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Must-See Ziyarat (sacred sites) in Baghdad, Najaf and Karbala in Iraq

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Iraq, a country in the Middle East, holds a significant place in the hearts of Muslims, especially Shia Muslims. For Shia Muslims, places like Najaf and Karbala are like spiritual centers. These cities have important mosques and shrines where people go on pilgrimages to pray and honor their religious leaders. 





Najaf holds significance for all Muslims especially Shia Muslims. Situated in Iraq, it is renowned for the Hazrat Ali (R.A.) Shrine, which serves as the final resting place of Hazrat Ali R.A, a revered figure in Islam. Pilgrims from diverse backgrounds flock to this sacred site for spiritual reasons. Moreover, Najaf boasts educational institutions where individuals study various aspects of religion. It stands as a hub of historical, spiritual, and educational importance, drawing visitors seeking to deepen their understanding of Islam and its principles, regardless of their sect.


1. Hazrat Ali's Shrine

Hazrat Ali's Shrine, located in Najaf, Iraq, is one of the most revered sites in Shia Islam. It houses the tomb of Hazrat Ali ibn Abi Talib, the cousin and son-in-law of the Prophet Muhammad P.B.U.H. The shrine's magnificent golden dome and intricate architecture draw pilgrims from around the world who come to pay their respects and seek blessings. It is a place of deep spiritual significance and reverence, embodying the teachings and legacy of Hazrat Ali A.S. and serving as a symbol of faith and unity for Shia Muslims worldwide.

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2. Wadi Al-Salaam Cemetery

Wadi Al-Salam, meaning "Valley of Peace," is one of the largest cemeteries in the world, located in Najaf, Iraq. It holds immense religious significance for Shia Muslims, as it is believed to be the burial place of countless prophets, saints, scholars, and ordinary believers. The cemetery spans several square kilometers and is intricately divided into sections based on religious and social affiliations.  Daily burials have been ongoing for over 1,400 years and the site is on the Tentative List of UNESCO's World Heritage sites. Burials in Najaf have been documented as early as the Parthian and Sassanid eras and ancient Mesopotamian cities often had similar cemeteries, where there was an accumulation of tombs.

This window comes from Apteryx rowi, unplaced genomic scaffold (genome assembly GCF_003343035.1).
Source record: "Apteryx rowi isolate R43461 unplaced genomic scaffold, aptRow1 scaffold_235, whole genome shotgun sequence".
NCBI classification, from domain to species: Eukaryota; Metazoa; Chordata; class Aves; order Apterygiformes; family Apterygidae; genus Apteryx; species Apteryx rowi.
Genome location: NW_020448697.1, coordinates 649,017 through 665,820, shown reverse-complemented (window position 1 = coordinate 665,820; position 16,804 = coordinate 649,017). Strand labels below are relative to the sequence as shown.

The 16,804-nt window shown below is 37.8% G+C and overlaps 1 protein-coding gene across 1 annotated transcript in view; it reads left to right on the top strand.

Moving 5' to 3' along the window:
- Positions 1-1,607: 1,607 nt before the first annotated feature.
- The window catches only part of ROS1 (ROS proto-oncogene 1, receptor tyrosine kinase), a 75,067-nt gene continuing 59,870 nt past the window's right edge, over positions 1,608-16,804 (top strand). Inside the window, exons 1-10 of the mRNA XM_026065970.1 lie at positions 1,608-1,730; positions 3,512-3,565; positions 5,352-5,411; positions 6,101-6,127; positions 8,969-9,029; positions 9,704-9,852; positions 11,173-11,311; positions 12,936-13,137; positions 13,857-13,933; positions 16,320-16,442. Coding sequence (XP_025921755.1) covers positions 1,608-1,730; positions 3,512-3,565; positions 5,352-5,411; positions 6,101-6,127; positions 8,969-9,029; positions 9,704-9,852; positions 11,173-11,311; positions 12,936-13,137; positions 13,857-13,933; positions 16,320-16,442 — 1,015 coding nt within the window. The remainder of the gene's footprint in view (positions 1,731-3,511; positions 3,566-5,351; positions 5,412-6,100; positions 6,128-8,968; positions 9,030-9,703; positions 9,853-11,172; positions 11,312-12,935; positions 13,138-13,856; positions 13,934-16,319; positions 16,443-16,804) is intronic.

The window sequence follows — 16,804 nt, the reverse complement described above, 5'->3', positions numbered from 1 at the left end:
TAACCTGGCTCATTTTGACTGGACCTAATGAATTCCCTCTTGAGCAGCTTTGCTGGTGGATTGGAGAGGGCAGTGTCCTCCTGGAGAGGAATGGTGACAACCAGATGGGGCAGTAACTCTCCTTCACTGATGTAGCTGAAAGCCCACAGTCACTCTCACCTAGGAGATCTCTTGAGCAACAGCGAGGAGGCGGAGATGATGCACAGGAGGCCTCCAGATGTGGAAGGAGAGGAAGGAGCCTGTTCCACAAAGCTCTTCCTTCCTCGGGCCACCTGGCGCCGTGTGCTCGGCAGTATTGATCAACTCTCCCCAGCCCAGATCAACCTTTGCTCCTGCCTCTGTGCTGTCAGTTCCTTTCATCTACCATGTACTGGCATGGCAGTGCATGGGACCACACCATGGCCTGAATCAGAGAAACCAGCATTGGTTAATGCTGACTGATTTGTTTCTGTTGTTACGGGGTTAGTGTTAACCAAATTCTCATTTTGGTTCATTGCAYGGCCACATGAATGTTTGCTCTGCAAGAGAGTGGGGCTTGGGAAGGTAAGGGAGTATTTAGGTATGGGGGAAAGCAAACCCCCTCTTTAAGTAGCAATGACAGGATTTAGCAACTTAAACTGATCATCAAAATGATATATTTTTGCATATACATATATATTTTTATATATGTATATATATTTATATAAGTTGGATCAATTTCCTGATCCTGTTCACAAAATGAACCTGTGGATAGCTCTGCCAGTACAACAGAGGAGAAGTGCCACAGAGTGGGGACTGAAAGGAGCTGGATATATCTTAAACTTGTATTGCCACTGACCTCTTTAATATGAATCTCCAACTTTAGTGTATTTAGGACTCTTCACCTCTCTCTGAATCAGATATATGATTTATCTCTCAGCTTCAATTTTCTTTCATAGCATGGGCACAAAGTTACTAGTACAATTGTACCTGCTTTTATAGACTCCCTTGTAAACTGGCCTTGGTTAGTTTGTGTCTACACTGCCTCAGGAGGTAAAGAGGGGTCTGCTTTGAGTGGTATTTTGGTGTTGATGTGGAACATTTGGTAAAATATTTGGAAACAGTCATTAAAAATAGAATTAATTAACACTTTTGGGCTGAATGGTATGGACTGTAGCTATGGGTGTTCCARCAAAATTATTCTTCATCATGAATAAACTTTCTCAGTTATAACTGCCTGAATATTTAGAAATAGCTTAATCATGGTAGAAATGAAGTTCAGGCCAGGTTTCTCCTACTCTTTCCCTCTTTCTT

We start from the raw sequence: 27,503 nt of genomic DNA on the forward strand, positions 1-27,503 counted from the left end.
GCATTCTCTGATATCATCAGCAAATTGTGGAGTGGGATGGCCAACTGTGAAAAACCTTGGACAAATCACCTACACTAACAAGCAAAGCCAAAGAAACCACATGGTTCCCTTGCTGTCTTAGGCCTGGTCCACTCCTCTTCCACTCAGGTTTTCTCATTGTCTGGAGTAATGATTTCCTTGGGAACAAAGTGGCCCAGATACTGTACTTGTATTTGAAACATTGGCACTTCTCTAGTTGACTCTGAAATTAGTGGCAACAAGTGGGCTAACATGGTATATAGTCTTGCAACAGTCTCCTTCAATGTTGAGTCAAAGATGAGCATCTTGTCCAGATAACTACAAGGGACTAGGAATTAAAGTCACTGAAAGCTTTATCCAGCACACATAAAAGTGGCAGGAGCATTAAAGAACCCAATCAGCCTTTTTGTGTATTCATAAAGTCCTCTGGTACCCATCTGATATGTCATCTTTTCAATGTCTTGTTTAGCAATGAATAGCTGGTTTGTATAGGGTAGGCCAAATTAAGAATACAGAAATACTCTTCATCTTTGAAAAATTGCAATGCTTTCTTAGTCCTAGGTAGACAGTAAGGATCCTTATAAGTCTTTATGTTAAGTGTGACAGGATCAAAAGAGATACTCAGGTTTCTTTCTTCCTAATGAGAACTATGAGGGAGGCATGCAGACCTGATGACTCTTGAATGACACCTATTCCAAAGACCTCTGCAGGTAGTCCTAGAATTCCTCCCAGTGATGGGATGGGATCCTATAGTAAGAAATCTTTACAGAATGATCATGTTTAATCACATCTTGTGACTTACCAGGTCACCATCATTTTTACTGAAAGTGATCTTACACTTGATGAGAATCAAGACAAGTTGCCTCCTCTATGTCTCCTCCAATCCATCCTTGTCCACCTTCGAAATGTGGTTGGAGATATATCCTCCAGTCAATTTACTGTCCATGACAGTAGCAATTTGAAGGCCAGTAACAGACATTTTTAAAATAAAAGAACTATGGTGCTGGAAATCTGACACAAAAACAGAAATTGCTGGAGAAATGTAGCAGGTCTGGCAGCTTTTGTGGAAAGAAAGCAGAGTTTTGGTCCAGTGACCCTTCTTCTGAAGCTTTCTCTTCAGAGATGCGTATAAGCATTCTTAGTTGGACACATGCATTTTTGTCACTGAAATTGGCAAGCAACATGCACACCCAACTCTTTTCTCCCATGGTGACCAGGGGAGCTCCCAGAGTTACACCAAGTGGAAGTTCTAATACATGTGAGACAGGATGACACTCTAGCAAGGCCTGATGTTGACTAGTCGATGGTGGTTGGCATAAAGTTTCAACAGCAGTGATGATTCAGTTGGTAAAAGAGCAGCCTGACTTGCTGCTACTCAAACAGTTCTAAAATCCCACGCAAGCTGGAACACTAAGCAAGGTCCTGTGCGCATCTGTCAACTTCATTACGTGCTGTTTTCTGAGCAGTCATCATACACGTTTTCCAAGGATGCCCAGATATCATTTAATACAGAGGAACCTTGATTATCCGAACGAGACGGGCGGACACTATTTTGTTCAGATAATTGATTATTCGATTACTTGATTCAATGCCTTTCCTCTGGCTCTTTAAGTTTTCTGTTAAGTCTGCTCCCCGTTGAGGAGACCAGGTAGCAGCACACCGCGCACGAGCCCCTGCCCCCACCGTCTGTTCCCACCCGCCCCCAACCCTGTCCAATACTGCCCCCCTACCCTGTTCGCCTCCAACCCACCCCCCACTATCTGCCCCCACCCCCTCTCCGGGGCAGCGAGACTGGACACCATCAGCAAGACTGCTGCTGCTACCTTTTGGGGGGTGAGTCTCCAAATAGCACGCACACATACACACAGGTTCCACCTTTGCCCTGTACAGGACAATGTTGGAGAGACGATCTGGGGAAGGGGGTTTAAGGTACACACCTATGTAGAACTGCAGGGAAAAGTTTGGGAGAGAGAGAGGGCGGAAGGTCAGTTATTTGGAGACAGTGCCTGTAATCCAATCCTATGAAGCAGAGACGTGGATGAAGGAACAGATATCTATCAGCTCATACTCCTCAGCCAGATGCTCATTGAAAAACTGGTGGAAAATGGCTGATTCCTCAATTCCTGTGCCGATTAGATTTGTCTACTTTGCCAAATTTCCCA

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3. Al Sahla Mosque

The Al-Sahla Mosque is located in the city of Kufa in Najaf, Iraq. It is renowned for its historical and architectural significance, serving as a place of worship, learning, and community gatherings. The mosque's name, "Sahla," refers to its spacious courtyard. Pilgrims and visitors come to the Al-Sahla Mosque to offer prayers and partake in religious ceremonies. Its tranquil ambiance and rich history make it a cherished destination for those seeking solace and connection to their faith. According to certain accounts, it is believed that prophets Hud and Salih are laid to rest here.

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4. The House of Hazrat Ali (A.S)

The House of Hazrat Ali (a.s), located in Najaf, Iraq, is believed to have been the residence of Hazrat Ali A.S. during his time in the city. As the cousin and son-in-law of the Prophet Muhammad. The house is a revered site for pilgrims and visitors, offering a glimpse into the daily life of Hazrat Ali A.S. and his family. It serves as a place of reflection and reverence, where believers can pay homage to this esteemed figure and gain insight into his teachings and legacy.

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5. Qibla Island

Qibla Island, found in Najaf. It's famous for its historical and religious importance to the Islamic faith. The island's main attraction is the Qibla Mosque. It's believed to be the first direction Muslims prayed towards before it changed to Mecca. Many people visit this mosque to pray and feel its historical significance. Besides its religious value, Qibla Island is known for its natural beauty. Surrounded by the calm Euphrates River, visitors can enjoy lovely views while walking through lush greenery. It's a peaceful spot away from the busy city where people can relax and feel refreshed. Exploring the island is like going on a treasure hunt because you can find ancient ruins from civilizations long ago. You'll learn about the area's history while enjoying activities like boat rides and fishing. On Qibla Island, you'll find restaurants serving tasty local food, perfect for a day trip or weekend getaway. It's a serene place with captivating attractions, ideal for tourists interested in Najaf's cultural and historical richness. Before planning a visit, make sure to check travel advisories for safety. Also, remember to dress modestly and respectfully since it's a significant religious site for Muslims. Overall, Qibla Island offers a unique mix of religious importance and natural beauty, making it a top destination in Najaf. Whether you're into history, or spirituality, or just want to relax, Qibla Island is a place you shouldn't miss.